It may not be a big car, but the extra 40mm that’s been added to the Swift’s width helps the front feel surprisingly spacious. You won’t be rubbing up against a passenger and you can push the seat back a decent amount if you’re tall. The front seats also go low enough for even tall drivers to have enough head room.
Storage is good, too. The glovebox is a decent size and the door pockets are big enough to carry a 500ml bottle upright as well as the typical assortment of receipts, mints and other junk commonly found there. You also get a pair of cupholders, a smartphone-sized shelf and a tray perfect for loose change behind the gearlever.
The Suzuki Swift is by no means a class-leading small car for rear space, but it certainly offers a generous amount of room for adults: two will sit with their knees free of the front seatbacks and their heads some distance from the ceiling. That said, three adults side-by-side will struggle to stay comfortable on a long journey, and the rear windows could be a little deeper than they are to allow a better view out for rear passengers. It’s not outright claustrophobic, though.
All Swifts come with five doors, and Suzuki has placed the Swift’s rear door handles near the top of the door this time around. Happily, the rear doors open nice and wide to reveal very good access to the rear seats.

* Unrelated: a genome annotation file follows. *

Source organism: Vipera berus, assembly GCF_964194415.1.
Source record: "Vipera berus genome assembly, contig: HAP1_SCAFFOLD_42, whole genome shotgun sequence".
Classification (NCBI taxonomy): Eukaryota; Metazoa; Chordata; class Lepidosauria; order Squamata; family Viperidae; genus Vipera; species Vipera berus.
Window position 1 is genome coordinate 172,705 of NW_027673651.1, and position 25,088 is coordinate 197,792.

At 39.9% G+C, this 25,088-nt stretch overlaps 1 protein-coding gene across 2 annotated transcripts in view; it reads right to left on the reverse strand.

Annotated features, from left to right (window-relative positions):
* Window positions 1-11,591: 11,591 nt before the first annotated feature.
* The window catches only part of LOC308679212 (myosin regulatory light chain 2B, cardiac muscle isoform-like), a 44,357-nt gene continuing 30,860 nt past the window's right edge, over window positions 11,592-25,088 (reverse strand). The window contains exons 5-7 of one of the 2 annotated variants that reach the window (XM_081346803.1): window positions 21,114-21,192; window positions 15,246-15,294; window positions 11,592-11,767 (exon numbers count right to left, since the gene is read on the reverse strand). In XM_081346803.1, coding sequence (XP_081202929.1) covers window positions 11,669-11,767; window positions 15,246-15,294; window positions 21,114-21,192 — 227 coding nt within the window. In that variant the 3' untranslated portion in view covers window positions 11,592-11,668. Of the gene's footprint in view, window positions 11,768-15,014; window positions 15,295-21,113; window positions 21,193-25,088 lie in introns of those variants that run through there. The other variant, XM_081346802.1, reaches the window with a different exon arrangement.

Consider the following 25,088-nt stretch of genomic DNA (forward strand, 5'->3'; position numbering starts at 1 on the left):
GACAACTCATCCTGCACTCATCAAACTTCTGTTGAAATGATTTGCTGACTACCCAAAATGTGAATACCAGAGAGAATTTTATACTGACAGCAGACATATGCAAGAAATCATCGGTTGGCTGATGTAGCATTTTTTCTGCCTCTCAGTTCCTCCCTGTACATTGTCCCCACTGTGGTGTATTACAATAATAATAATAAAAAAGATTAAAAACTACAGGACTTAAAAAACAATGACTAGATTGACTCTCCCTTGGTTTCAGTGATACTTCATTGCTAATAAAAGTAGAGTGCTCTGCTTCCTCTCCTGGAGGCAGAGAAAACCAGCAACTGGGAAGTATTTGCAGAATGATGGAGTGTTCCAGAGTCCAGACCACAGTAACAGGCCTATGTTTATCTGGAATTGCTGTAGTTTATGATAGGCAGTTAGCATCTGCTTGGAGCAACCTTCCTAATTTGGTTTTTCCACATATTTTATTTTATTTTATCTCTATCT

So, compared with a Fiat 500, or even Ford Fiesta, the Swift is more accommodating in the back, but rivals such as the Skoda Fabia do an even better job of ferrying rear passengers.
Don’t expect anything special from the Swift here; the seats fold with a 60/40 split as standard but that’s about as flexible as it gets. The rear seatbacks don’t recline for a more comfortable position and once folded down the rear seats leave a fairly pronounced step up in the boot floor to navigate long items over.
The boot is significantly bigger than before, up from a pokey 211 litres to a not quite so small 265. That makes it better than a Mini, but worse than the Fiesta and significantly down on the cavernous Skoda Fabia. There’s ultimately enough room for a week’s worth of shopping although you’d need to fold the seats down to get a pushchair back there. Furthermore, given the Swift’s fairly pronounced boot lip, it’d be useful if Suzuki had included a boot divider or adjustable boot floor.
The Swift looks incredibly good value when viewed next to its main rivals at list price. It’s cheaper to buy than a Ford Fiesta, VW Polo, Skoda Fabia and comes with more equipment across its trim levels, too. It’s a little early to confirm whether finance deals will be better than rival ones, but with resale values looking fairly strong at this stage and with these low prices there’s no reason to think they won’t be competitive.